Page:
Wieting's in Yoakum offers advice for home cooks
Nov. 13, 2012 at 5:13 a.m.
John Wieting has seen his fair share of restaurants open and close in nearly 20 years of working in the food business.
In April, when a building became available in Yoakum, he and his wife Shelly finally had an opportunity to open a restaurant of their own.
Continuing the reputation John's parents built in the business, they named the business Wieting's, after the family. But it's not to be confused with the location in Hallettsville, which is owned by his uncle.
Because this is their first year working for themselves during the holiday season, the couple anticipates a busy season. Alongside their normal hours of business, Wieting's is prepared to schedule catering and pick-up orders.
"We've done elegant to barbecue," said John.
Depending on what the customer wants, it may take a day or two for the Wietings to prepare and cook everything on the menu.
After spending so much time working in the restaurant industry as a cook at his parents' restaurant to a consultant on other business ventures, John said he's gotten his work method down to a routine.
"I have been doing this a long time, but I still write things down to make sure I don't forget anything, and keep track of the menu," John said.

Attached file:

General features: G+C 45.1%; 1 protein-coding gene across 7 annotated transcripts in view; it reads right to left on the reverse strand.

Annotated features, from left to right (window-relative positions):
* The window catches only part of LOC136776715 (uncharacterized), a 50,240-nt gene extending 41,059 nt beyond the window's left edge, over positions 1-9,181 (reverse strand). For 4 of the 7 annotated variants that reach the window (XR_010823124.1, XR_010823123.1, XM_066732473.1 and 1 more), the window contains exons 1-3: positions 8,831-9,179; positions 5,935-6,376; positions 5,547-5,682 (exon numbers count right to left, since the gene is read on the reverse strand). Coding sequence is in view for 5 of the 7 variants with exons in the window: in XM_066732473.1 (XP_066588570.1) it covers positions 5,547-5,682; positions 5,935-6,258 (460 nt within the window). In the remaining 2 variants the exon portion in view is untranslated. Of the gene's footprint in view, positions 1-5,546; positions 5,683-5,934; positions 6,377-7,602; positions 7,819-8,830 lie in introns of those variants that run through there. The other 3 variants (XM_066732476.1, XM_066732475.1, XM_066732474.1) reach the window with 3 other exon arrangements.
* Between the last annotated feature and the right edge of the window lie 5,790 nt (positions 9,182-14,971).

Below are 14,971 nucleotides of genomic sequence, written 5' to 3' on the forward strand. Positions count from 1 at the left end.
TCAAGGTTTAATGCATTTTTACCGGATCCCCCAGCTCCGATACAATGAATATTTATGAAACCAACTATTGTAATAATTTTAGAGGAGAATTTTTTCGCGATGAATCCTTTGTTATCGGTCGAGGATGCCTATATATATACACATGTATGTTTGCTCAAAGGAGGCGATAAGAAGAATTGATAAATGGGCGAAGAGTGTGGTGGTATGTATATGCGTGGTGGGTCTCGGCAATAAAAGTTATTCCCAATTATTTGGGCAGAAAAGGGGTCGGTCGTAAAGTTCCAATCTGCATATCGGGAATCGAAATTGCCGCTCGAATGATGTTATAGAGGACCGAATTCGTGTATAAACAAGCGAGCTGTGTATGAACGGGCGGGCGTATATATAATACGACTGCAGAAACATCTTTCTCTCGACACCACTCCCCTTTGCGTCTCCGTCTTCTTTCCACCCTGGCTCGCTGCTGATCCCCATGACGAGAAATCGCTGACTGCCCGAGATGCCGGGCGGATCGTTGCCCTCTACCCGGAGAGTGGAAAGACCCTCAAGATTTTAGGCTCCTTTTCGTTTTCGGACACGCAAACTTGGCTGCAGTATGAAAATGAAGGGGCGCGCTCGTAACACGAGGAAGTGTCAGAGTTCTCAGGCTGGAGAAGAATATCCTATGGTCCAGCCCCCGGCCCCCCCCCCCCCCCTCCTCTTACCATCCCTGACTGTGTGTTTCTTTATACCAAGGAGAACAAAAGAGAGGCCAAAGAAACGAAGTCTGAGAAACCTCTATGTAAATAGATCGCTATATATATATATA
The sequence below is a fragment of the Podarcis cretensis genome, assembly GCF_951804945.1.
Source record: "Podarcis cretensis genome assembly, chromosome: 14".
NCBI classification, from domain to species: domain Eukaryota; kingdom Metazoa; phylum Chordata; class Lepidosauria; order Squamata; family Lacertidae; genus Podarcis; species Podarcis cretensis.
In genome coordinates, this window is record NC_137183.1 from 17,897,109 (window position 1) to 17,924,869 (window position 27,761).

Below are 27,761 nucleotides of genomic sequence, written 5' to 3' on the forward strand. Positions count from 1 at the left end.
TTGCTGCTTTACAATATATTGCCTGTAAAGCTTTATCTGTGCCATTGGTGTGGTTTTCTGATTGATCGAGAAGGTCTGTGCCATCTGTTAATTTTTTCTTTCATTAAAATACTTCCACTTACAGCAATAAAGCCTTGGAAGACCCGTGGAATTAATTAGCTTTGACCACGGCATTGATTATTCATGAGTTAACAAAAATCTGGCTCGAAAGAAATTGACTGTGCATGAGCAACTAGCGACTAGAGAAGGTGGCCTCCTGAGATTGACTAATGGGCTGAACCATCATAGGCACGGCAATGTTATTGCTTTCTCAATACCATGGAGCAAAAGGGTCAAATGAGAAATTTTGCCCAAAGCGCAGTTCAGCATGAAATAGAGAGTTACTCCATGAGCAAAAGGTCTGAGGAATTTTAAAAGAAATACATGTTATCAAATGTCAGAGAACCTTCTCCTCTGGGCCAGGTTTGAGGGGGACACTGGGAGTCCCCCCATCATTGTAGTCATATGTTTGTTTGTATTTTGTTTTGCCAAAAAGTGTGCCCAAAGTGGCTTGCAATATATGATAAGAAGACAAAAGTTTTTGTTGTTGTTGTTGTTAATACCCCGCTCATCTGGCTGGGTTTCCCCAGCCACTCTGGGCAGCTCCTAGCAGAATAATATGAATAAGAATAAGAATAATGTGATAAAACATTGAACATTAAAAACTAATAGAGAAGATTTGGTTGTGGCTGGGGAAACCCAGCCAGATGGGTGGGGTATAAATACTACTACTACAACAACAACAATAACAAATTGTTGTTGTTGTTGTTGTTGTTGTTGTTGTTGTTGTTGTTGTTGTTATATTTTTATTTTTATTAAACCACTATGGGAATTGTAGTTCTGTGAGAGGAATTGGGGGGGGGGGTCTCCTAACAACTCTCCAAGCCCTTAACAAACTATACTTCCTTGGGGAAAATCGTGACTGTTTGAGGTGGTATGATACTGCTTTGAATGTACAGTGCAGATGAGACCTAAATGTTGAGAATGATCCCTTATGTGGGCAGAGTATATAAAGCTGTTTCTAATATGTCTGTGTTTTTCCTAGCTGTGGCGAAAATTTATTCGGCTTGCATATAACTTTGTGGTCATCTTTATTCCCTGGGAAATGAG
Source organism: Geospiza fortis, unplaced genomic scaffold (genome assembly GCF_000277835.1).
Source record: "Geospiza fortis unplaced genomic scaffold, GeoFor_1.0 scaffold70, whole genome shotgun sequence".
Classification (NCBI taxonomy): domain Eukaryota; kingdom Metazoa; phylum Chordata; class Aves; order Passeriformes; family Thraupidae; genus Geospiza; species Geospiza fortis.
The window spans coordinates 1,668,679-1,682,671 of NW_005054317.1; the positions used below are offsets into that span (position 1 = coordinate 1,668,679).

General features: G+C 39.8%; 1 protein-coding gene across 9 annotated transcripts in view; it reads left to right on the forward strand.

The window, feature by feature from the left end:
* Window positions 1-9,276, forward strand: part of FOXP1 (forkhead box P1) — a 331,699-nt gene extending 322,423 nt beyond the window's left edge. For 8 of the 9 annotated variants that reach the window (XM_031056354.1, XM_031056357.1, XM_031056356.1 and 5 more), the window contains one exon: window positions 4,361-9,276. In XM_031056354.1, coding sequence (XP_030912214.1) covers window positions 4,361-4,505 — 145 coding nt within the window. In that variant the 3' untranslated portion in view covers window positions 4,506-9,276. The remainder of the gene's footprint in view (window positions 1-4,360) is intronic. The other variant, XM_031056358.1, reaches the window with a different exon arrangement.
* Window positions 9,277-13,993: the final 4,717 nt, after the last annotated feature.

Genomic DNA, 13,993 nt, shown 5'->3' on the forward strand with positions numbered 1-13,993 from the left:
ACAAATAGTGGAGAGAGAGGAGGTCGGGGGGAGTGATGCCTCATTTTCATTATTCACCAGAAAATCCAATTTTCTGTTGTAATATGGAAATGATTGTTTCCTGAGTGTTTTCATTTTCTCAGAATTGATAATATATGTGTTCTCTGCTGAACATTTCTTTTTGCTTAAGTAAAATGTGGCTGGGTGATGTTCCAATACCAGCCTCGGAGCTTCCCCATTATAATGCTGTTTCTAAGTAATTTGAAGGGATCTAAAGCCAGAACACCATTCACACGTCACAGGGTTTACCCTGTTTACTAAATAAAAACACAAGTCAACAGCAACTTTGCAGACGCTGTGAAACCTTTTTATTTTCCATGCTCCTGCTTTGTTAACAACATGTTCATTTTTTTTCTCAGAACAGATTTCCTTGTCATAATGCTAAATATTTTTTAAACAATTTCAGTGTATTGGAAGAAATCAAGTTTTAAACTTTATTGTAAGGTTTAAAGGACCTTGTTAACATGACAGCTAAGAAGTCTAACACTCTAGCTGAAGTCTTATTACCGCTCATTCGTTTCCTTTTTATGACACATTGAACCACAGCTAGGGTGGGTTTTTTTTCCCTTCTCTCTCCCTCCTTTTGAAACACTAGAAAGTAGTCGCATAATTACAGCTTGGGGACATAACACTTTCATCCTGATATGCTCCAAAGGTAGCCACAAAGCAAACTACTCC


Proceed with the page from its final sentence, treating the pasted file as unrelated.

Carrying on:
He has a few tips for making sure holiday meals go off without a hitch.
Once everything in the kitchen is cooked, then go through and double check the list.
Also, be careful of other people's diets, he said. With all the different allergies out there, gluten, soy, shellfish, etc., it's a good idea to know about them ahead of time.
Knowing how many people you are feeding is probably the biggest feat. Not everyone may eat, or eat as much as anticipated.
"You gotta give and take. Some people will take just a little bit. Then you got a couple of big guys like me who like to eat. We're going to take a little bit more," he chuckled through a wide grin.
For John, one of the most important things he advises, is watch the temperature of the bird.
"Try not to overcook the meat," he said. "That way, it's juicy, and always make sure it's done. If you overcook it, then it gets dry, and you can't seem to put enough gravy on it."
This year, instead of traveling to Houston to visit their families, the Wietings will host Thanksgiving at their home in Yoakum. On the menu, two 18- to 20-pound turkeys, pork loin and the usual lineup of sides, sweet potatoes, mashed potatoes, green bean casserole, dressing and giblet gravy.